So, I guess the squares aren't consecutive. My next attempt was with a table. By the way, is the question What is ? meaningful? Why not just ask for the side lengths of the two squares? Or what are x and y?

Looking forward to seeing other solutions,
Eric ### x + y

I wonder if using algebra to solve for x+y instead of separately finding x and y does anything interesting? Is it easier or more challenging? ### Consecutive odd numbers

How can the difference between the perimeters of two squares be 28? Since all four sides of a square are the same length, the 28 extra units of perimeter must be evenly distributed to all four sides. In other words, the sides of the larger square must each be 7 more than the sides of the smaller square.

What about the difference in the areas? I know that when I build out a square to a bigger square by adding to the side lengths one unit at a time, I am adding consecutive odd numbers, so I need a string of 7 consecutive odd numbers that adds up to 161 (because it will take an increase of 7 to get from x to y). If I divide 161 into 7 equal pieces, I get 23. That will be my middle number. Stepping up and down from 23 by twos gets me this set of numbers: 17 + 19 + 21 + 23 + 25 + 27 + 29 = 161. The first amount of area that I add on to my smaller square, then, is 17. Here's a picture that shows how adding one to the sides of a square increases its area by an odd number and how that number is related to the original side length: So the 17 is the red area in my picture, which is twice x and one more. In other words, x must be 8.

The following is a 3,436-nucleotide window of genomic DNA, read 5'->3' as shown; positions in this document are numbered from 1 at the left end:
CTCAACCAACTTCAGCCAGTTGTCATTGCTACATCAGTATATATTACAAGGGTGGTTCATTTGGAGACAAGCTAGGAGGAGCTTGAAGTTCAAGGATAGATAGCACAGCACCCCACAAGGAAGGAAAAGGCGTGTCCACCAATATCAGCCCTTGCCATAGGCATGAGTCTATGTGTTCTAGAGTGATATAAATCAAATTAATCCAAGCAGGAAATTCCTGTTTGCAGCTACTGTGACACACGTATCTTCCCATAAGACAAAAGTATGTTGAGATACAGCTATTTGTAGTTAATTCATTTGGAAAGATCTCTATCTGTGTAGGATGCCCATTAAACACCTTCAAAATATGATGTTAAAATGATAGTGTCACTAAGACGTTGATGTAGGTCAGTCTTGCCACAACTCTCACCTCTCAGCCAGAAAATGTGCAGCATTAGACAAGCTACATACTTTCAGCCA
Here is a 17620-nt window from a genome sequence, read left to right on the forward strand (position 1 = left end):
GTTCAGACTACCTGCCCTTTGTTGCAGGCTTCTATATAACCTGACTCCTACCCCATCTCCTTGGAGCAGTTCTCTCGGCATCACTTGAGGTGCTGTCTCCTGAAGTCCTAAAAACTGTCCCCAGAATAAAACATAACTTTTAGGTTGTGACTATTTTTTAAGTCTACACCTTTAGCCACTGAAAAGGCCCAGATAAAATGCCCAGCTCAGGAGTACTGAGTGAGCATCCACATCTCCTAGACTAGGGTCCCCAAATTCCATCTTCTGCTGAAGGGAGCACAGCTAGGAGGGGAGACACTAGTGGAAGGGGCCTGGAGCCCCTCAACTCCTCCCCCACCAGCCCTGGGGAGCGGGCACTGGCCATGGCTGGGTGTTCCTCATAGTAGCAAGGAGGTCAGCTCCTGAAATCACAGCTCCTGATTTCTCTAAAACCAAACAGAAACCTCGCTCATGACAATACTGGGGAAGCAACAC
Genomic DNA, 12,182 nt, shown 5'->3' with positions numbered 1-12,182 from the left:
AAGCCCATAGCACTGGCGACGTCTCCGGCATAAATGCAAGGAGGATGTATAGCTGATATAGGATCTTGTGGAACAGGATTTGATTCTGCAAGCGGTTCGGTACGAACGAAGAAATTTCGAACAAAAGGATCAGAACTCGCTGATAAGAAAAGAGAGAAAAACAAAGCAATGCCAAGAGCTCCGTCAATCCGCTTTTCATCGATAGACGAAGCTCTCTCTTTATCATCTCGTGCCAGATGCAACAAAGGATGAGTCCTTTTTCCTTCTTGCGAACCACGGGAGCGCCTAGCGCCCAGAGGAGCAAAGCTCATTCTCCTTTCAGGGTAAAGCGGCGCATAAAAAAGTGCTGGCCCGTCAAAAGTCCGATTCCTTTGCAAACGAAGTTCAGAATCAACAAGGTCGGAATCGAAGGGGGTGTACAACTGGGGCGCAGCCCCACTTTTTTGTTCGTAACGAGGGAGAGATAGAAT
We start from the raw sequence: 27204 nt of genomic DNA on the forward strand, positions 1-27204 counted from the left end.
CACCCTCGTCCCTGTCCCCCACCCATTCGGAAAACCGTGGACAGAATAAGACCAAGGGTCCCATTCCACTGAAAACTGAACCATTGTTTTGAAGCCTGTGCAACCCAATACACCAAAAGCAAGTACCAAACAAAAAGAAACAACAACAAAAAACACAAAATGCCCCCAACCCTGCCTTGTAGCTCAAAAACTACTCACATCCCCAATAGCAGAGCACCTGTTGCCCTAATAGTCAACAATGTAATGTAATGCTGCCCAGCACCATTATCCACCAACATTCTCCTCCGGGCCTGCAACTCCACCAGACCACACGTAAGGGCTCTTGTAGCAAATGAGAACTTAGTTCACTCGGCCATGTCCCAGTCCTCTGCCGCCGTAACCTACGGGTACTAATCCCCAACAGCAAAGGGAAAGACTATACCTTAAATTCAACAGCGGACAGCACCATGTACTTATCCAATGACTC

The side length of the larger square (y) is 7 more than x, so it is 15.

The sum of x and y is 23. (Interesting that that number had already come up in my calculations... is there significance to that?)

Here's another way I thought about it. One of the pieces of information in the problem is literally telling us about a difference of two squares (as Eric noted). Because I know the factoring pattern well, I see that y2 - x2 = 161 means that (y + x)(y - x) = 161. I looked for factors of 161 and found 7 and 23. I found the point exactly in the middle of 7 and 23, which is 15. That number is 8 away from 7 and 8 away from 23. So I can write my factored equation as (15 + 8)(15 - 8) = 161. In this case, I actually did have the sum of x and y before finding the individual values, but I wouldn't have relied on it because I wanted to make sure the two numbers differed by 7 as well. (I could have settled on 1 and 161 as factors of 161 and ended up with (81 + 80)(81 - 80) as my two factors and those would not have satisfied the perimeter constraint.

-Sarah ### One of our courses now

In reply to by Sarah Lonberg-Lew

One of our courses now includes using division to find the middle number in strings of consecutive numbers ... but it annoys me because they never get to why you'd do that so to the students it's just another thing to put in the calculator (unless, of course, you're in the tutoring lab and I get you there ;))      Here, I got to "okay, 7 x 23=161"  and was thinking about the "consecutive odd number" pattern, since yesterday our math literacy class plotted rectangles w/ same perimeter and integer lengths and widths and we saw it there...   but I didn't make the rest of the connection.